Says deCODE Will Stop COVID-19 Testing After July 13

“It is clear from this answer of yours that this problem is not as urgent for you as it is for us,” Kári continues in his letter. “Our view is that all of your conduct toward deCODE and that of the Minister of Health in this issue has been marked by disrespect for us, our contribution, and the task we have undertaken in this epidemic.”

Kári then goes on to state that deCODE will cease all communications regarding SARS-CoV-2 with the Chief Epidemiologist and Director of Health today, and will not process any COVID-19 tests received after next Monday, July 13.

Kári is known for lambasting politicians in open letters and articles published in Icelandic media. In 2016, he called former Prime Minister Sigmundur Davíð’s decision to build a new National Hospital elsewhere than planned a “declaration of war,” going on to criticise his performance as Prime Minister. That same year, he demanded former President Ólafur Ragnar Grímsson divulge information on his and his wife’s finances. He had expressed dissatisfaction with Iceland’s Minister of Health in a televised interview earlier this year.

Director of Health, Chief Epidemiologist Respond

Both Iceland’s Director of Health Alma Möller and Chief Epidemiologist Þórólfur Guðnason stated that in light of Kári’s announcement, the country’s border screening program would need to be rethought. They both praised deCODE for the company’s contribution to Iceland’s fight against COVID-19. “They have done a great job for all of us,” stated Þórólfur. Both officials said they could not yet say how authorities would respond to the situation.

New Laws Restrict Land Ownership to Maximum 10,000 Hectares

Deplar farm - Fljótin - Skagafjörður - hótel

A single landowner in Iceland, or affiliated parties, will not be permitted to own over 10,000 hectares (100km sq) of land according to new legislation just passed by Alþingi, RÚV reports. The legislation also calls for the establishment of a registry providing information on landowners at no cost. The legislation is the result of calls for stricter legislation on land ownership, particularly governing landowners based outside of Iceland. Prime Minister Katrín Jakobsdóttir says she is prepared for the legislation to be challenged in court.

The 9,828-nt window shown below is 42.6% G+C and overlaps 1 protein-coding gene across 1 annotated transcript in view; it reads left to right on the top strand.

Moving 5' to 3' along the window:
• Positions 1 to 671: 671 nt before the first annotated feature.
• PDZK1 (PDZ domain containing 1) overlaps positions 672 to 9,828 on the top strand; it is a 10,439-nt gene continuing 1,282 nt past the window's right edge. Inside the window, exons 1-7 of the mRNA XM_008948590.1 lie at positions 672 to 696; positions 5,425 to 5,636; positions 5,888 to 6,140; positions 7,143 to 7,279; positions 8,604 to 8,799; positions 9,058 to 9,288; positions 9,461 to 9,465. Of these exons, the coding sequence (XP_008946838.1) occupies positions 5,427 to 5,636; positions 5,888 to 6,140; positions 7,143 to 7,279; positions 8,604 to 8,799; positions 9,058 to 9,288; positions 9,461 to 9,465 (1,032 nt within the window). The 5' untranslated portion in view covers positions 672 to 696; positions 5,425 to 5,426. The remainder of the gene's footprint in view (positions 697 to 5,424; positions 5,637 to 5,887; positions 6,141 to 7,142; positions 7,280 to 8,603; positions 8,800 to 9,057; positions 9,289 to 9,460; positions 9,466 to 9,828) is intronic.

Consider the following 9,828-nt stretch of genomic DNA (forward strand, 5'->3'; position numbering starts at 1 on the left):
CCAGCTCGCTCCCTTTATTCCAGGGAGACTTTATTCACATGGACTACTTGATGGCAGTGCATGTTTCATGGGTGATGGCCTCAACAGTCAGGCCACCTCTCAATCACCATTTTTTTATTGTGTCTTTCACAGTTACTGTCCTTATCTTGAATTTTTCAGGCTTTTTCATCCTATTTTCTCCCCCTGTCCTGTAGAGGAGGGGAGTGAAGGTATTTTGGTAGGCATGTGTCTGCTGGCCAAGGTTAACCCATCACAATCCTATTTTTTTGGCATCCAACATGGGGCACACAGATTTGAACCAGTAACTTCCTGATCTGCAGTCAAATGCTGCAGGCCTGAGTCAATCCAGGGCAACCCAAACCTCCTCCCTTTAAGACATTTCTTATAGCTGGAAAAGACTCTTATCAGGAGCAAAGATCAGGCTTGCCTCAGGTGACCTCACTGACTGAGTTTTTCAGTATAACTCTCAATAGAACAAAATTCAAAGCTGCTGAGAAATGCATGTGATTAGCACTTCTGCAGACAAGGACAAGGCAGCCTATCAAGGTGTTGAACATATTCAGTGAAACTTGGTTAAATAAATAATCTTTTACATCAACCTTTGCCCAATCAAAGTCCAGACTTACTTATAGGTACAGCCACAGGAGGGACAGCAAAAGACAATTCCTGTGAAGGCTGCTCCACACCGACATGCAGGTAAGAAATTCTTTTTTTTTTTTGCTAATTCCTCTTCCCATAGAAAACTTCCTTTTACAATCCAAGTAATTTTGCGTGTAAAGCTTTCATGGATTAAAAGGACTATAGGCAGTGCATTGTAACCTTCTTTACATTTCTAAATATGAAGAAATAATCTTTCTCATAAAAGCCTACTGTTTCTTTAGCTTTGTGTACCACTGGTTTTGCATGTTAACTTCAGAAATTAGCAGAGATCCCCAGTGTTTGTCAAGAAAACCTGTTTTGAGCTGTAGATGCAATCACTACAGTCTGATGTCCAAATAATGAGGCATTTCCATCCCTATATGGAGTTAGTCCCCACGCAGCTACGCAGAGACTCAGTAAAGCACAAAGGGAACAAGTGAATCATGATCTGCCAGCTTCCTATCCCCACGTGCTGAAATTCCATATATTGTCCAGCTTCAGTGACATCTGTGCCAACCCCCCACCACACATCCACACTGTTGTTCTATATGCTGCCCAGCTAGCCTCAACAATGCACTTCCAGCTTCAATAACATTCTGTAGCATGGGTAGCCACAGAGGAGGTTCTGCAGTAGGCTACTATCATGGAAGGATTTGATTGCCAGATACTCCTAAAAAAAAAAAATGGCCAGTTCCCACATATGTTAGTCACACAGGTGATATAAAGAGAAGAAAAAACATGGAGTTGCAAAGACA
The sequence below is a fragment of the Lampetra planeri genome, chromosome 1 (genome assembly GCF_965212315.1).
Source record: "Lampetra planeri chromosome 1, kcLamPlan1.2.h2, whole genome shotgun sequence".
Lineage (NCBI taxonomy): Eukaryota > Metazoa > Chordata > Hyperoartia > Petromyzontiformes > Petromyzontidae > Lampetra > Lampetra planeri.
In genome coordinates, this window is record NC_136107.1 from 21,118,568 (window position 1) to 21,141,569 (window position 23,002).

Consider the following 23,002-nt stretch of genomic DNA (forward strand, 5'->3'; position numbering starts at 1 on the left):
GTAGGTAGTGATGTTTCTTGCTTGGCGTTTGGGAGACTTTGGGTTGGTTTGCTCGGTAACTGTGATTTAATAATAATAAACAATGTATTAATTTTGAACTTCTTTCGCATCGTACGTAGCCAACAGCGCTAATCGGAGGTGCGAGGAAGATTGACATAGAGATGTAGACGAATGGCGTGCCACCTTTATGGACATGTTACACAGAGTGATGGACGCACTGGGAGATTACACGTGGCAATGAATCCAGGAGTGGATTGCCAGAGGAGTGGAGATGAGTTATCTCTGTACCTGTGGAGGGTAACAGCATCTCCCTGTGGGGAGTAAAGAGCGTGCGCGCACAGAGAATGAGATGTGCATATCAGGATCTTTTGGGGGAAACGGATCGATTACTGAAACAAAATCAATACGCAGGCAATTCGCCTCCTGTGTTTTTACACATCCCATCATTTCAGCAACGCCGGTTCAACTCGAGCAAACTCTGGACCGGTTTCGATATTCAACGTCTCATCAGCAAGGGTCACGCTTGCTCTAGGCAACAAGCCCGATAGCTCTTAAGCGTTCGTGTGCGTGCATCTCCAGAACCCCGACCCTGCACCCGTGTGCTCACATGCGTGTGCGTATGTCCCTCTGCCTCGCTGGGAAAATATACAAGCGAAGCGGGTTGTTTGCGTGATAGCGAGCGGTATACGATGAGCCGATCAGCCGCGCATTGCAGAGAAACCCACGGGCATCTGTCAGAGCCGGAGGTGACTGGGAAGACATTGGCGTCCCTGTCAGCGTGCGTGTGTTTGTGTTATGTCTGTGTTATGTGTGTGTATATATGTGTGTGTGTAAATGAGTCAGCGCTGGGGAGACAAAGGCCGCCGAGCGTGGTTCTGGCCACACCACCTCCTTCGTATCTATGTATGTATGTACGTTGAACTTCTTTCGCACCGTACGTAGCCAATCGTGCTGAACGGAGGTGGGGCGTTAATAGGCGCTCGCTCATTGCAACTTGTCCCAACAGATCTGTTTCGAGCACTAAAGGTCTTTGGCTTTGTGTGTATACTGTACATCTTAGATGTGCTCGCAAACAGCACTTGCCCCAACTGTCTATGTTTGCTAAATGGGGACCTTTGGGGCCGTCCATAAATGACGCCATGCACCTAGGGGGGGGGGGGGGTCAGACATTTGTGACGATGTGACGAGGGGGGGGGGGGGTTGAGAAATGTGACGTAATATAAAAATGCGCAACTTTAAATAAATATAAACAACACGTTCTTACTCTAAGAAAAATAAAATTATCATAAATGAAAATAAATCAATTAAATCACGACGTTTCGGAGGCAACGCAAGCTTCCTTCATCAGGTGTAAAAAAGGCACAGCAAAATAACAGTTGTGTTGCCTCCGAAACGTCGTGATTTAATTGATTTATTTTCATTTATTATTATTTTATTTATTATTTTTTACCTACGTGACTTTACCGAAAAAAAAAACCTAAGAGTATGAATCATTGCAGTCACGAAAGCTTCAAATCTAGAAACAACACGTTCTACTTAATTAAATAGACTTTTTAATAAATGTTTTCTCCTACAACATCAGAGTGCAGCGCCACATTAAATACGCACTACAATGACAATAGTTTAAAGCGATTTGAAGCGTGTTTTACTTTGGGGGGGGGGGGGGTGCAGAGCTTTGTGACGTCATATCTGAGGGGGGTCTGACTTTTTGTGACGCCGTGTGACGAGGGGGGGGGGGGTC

The Act on Property Ownership and Real Estate Utilisation was passed in Iceland’s parliament last week. It includes a provision for establishing a landowner registry where information on landowners can be obtained free of charge. “An overview of who owns our land will thus be created for both the government and the public in the country, and I consider that an important step in and of itself,” stated Prime Minister Katrín Jakobsdóttir. Another provision asserts that a title deed will not be notarised unless the purchase price of the asset is stated.

Billionaire Landowner Opposes Limits

The most controversial change within the legislation is that it authorises the Minister of Agriculture to impose restrictions on land purchases. If a landowner, or two or more affiliated parties, already own land totalling 10,000 hectares, they cannot acquire more unless they are granted a special exemption from the Minister. “And then there has to be a very, very strong argument for such a landmass to be in the hands of one party. That is about 0.4% of Iceland’s lowland, to give an example.”

Read More: Whose Land is it Anyway?

One organisation that has criticised the provision is Strengur, a fishing association majority-owned by British billionaire Jim Ratcliffe. Ratcliffe owns well over 10,000 hectares of land in Iceland, many of which he has purchased with the purported aim of protecting Iceland’s wild salmon stocks. The legislation would prevent Ratcliffe from purchasing additional property. (It is not, however, retroactive so he would be able to maintain ownership of his current assets.) Strengur representatives have argued that the provision violates the EEA Agreement, the Icelandic constitution, and the European Convention on Human Rights.

Strengur has not yet made a decision on whether it will challenge the legislation in court. Katrín states that she believes the act conforms to the EEA Agreement.